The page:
The screw is a simple machine and a modification of an inclined plane.
A screw is a modification of an inclined plane. The threads of a screw are like an inclined plane wrapped around a cylinder. The width of the treads are like the angle of an inclined plane.
Did you know?
Archimedes, the Greek scientist, mathematician and inventor, used a screw as the basis for his screw-pump design to move water for irrigation in the 3rd century BC.
The finer the pitch of the screw, the more turns are required, but the less effort is needed to drive the screw in. The load is the friction and other forces exerted by the wood on the screw.
When a screw is screwed into a piece of wood, it is like rotating the long inclined plane through the load. The effort of a turning screwdriver is converted into a vertical effort that screws the screw into an object. How far the screw is able to move in one complete revolution is determined by the pitch of the screw.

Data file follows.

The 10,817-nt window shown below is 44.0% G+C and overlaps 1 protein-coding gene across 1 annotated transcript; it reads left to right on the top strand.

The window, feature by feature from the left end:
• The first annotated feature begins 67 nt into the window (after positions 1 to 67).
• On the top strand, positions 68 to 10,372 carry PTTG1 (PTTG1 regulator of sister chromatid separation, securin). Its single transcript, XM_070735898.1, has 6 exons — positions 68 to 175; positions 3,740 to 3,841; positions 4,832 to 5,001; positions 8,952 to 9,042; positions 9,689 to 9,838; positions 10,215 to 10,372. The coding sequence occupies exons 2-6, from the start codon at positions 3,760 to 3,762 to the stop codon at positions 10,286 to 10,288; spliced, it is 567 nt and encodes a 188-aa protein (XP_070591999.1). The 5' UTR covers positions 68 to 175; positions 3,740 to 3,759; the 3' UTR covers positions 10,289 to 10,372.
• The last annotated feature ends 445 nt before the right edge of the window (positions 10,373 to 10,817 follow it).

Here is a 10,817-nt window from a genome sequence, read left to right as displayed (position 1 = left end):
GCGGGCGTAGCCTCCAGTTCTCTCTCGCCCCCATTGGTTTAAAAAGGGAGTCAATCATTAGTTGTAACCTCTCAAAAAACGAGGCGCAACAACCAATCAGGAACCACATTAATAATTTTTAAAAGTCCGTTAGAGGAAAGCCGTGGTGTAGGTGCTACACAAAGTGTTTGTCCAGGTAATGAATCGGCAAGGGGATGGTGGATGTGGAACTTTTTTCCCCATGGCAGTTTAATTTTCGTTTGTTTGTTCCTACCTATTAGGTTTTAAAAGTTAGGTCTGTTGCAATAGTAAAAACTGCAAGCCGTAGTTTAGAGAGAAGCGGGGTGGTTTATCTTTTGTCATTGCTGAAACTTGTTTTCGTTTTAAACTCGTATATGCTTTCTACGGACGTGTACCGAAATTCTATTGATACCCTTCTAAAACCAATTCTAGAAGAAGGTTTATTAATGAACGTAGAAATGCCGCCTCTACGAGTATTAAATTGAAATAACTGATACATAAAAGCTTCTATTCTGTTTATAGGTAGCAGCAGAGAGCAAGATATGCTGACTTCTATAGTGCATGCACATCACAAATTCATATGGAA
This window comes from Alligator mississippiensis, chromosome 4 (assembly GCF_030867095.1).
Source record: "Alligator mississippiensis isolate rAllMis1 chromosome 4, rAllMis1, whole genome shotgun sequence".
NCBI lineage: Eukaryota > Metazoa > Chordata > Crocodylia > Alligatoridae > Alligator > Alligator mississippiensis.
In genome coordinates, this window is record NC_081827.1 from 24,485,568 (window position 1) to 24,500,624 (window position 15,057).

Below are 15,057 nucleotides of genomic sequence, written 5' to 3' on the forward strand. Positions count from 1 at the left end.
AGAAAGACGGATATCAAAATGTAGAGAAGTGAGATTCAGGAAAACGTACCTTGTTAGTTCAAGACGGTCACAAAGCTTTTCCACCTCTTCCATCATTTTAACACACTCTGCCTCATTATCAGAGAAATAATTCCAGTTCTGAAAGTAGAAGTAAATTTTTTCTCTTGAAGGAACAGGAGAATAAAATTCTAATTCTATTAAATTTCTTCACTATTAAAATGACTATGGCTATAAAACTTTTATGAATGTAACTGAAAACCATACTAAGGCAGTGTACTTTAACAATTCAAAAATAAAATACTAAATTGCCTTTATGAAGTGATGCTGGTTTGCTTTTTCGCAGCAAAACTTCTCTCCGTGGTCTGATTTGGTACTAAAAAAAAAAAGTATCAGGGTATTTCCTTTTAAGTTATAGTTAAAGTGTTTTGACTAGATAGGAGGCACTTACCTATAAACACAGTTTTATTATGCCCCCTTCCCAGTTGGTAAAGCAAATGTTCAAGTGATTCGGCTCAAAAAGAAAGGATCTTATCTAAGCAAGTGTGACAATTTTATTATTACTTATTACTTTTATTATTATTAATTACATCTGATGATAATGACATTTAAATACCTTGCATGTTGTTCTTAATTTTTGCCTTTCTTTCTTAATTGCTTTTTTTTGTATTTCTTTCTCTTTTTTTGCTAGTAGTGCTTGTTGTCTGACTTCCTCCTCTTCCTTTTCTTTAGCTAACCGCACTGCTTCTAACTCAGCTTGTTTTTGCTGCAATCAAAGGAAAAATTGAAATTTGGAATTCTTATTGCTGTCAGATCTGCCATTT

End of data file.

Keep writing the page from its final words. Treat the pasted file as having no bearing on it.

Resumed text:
The pitch is the number of threads per cm of screw. If a screw has 8 threads in a cm the screw has a pitch of 1/8. A screw with a pitch of 1/8 will in one complete revolution move a distance of 1/8 of a cm into an object.
Common examples of screws are cork screws and drills.
Build the following models. Use the Contemplate ideas below and on the Student Worksheet to learn about each model, one at a time.
Build F1 book II, page 26 to 32
This model uses the threads of the worm gear to demonstrate the principle of the screw. As the handle is turned the screw moves the gear across the screw at a 90° angle. The speed movement is significantly reduced.
Students will learn about:
The screw being a modification of an inclined plane
The finer the pitch of the screw, the more turns are required, the less effort is needed to drive the screw